The object of the invention is to provide a synchronizer and demodulator for a message coded in biphase S, modulated in phase by a subcarrier, comprising extraction means for extracting the message coded in NRZ-M from the modulated signals; a spectral line generator of the type comprising multiplication means for multiplying the signal by the same signal delayed, for regenerating the spectral line of the rhythm F of the message (although in the spectrum no power is carried on this same rhythm F), connection means for applying to said generator the message coded in NRZ-M provided by the extraction means, and a phase loop adapted to operate on the rhythm F and incorporating connecting means for receiving the signals at the frequency F supplied by the said spectral line generator.
The principal advantage of this solution is that the threshold of the loop is much lower than the threshold of a system based on the detection of the transitions of a message accompanied by noise and there will consequently be no limit due to the noise, except for the limit of the threshold of the loop, which will be relatively low.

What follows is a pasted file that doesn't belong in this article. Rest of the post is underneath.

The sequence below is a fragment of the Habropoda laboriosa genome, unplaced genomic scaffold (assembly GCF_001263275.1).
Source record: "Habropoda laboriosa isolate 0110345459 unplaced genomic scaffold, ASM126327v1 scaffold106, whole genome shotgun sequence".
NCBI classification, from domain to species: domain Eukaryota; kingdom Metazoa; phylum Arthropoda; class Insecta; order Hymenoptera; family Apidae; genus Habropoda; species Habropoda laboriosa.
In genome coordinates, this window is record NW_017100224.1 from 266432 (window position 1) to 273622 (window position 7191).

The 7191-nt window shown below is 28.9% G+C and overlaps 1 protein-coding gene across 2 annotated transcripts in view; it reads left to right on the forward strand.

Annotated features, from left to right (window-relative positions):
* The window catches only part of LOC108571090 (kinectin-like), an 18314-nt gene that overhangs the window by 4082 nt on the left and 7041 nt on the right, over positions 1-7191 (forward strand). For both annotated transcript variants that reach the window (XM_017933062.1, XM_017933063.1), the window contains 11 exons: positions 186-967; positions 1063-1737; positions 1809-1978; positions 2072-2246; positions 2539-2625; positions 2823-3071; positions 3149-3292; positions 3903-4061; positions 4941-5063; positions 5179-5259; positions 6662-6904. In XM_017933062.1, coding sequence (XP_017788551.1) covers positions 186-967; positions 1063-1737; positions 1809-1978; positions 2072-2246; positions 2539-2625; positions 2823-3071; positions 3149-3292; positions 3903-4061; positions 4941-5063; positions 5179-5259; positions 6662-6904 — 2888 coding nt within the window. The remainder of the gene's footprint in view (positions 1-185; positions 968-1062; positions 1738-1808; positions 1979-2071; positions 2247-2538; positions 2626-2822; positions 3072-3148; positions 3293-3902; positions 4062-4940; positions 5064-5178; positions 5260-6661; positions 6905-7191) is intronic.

It is known, in fact, that in a well-designed synchronization and detection apparatus the information detected becomes unexploitable well before the acquisition of the rhythm is lost.
The invention also provides a PSK synchronizer and demodulator provided with an ambiguity eliminating device of this kind.
From another angle, it can therefore be said that the invention also provides a PSK synchronizer and demodulator the efficiency of which approaches optimum efficiency as closely as possible, which is endowed with a wide range of working frequencies greater than that of the known PSK synchronizers and demodulators, and using conventional phase loops equipped with a voltage controlled oscillator.
The invention will now be further described, by way of non-limitative example, with reference to the accompanying drawings, apart from FIGS. 1 and 2 already mentioned, in which:
FIG. 3 is a general diagram of a PSK synchronizer and demodulator, including an ambiguity eliminating device, according to the invention;
FIG. 4 shows a spectral line generator and associated phase-locked loop structure preferably employed in the present invention;